Fair Saturday will be coming to Cardiff for the first time in its history.

Amidst the controversy surrounding Black Friday, one event in Cardiff this weekend aims to counter-act mass consumerism by celebrating local culture, communities and charities. 

Cardiff residents will be able to take part in the global movement Fair Saturday this weekend as it arrives to the Welsh capital for the first time.

There will be 25 cultural and social events taking place during the day across the city whilst in the evening there will be a rave at the Old Library which will raise money for Welsh Women’s Aid and Bawso, with the Lord Mayor Dan De’ath himself DJ’ing. 

Caro Wild, one of the Labour councillors in Riverside, will also be taking part in the rave, admitting that he is a bit nervous: “I normally just do it as a hobby. Playing in front of my political colleagues will be an interesting one.”

The cabinet member also highlights Fair Saturday as “an antidote to Black Friday which I think a lot of us feel uncomfortable about.”

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The Lord Mayor’s Rave will take place between 7PM and 1AM on Saturday night, with all proceeds going to charity.

The Canton Book Fest, a Brass Extravaganza with Taff Vale Brass and the Oh So Festive Market at the Chapter Arts Centre are just three of the events that residents in Cardiff can look forward to.

Founded in Bilbao, Fair Saturday is a movement which stresses the importance of local culture and community-based activities as a direct contrast to Black Friday and increasing extravagant shopping habits. 

According to Retail Gazette, shoppers in the UK are expected to spend more than £2.5 billion on Black Friday, which is more than a 3% increase on spending compared to last year.

Retail Gazette also claim that the UK is predicted to be the highest spenders in Europe as mass consumerism will hit the British high-streets once more in the run-up to the festive period.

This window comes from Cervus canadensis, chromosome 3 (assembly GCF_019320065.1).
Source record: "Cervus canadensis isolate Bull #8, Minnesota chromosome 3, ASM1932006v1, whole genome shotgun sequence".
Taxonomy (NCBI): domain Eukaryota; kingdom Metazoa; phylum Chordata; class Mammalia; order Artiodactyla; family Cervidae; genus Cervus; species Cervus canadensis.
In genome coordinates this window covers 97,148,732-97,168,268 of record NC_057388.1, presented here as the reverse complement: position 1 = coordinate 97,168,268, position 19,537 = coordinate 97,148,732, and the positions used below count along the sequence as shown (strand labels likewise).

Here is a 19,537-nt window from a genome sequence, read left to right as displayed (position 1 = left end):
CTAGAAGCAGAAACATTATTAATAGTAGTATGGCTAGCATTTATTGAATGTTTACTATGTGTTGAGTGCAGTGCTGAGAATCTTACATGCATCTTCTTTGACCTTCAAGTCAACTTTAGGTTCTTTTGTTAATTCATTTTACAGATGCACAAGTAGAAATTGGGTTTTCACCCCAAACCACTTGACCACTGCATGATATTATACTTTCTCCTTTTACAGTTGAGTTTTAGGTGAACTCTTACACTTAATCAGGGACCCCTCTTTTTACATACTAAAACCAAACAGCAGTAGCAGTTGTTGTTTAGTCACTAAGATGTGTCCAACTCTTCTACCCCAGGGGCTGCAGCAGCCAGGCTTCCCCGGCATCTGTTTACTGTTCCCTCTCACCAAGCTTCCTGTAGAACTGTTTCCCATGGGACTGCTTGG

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Black Friday began in 1952 and always takes place the day after Thanksgiving.

Image: Flickr

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Whilst it originated in the USA, the UK has witnessed a growth in popularity of Black Friday in recent years.

Image: Flickr 

Ane del Ferrero, as part of the UK delegation of Fair Saturday, argues that “what it tries to provoke is the same crazy mobilisation [as Black Friday], but around cultural events with social impact which is much more positive, meaningful, fairer and sustainable for us all.”

“I am really looking forward to a very inspirational day that hopefully evokes a reaction and acts a potent force for change.”

Cardiff will be one of 11 cities which are designated Hubs for the worldwide organisation, joining St Andrew’s and Bristol as the UK’s representatives.

“Cardiff joining the network is a result of a Welsh arts sector delegation to the US that we supported earlier in the year, and we hope to see more Welsh cities and towns sign up next year,” says Rebecca Gould, head of arts at the British Council in Wales.

“Signing up to initiatives like Fair Saturday ensures that Wales is part of these key conversations, as a networked and globally responsible nation,” she adds. 

This event has grown markedly since the movement was founded in 2014 and this year 180 cities across the world will be taking part.

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Image of a Fair Saturday event in Bilbao, where the movement originated in 2014.

Fair Saturday encourages us as individuals and as organisations to focus on raising awareness of social causes within our local community,” says Bethan Lewis, from British Council Wales. 

“I think now more than ever we need to promote kindness and fairness. #BeFair.”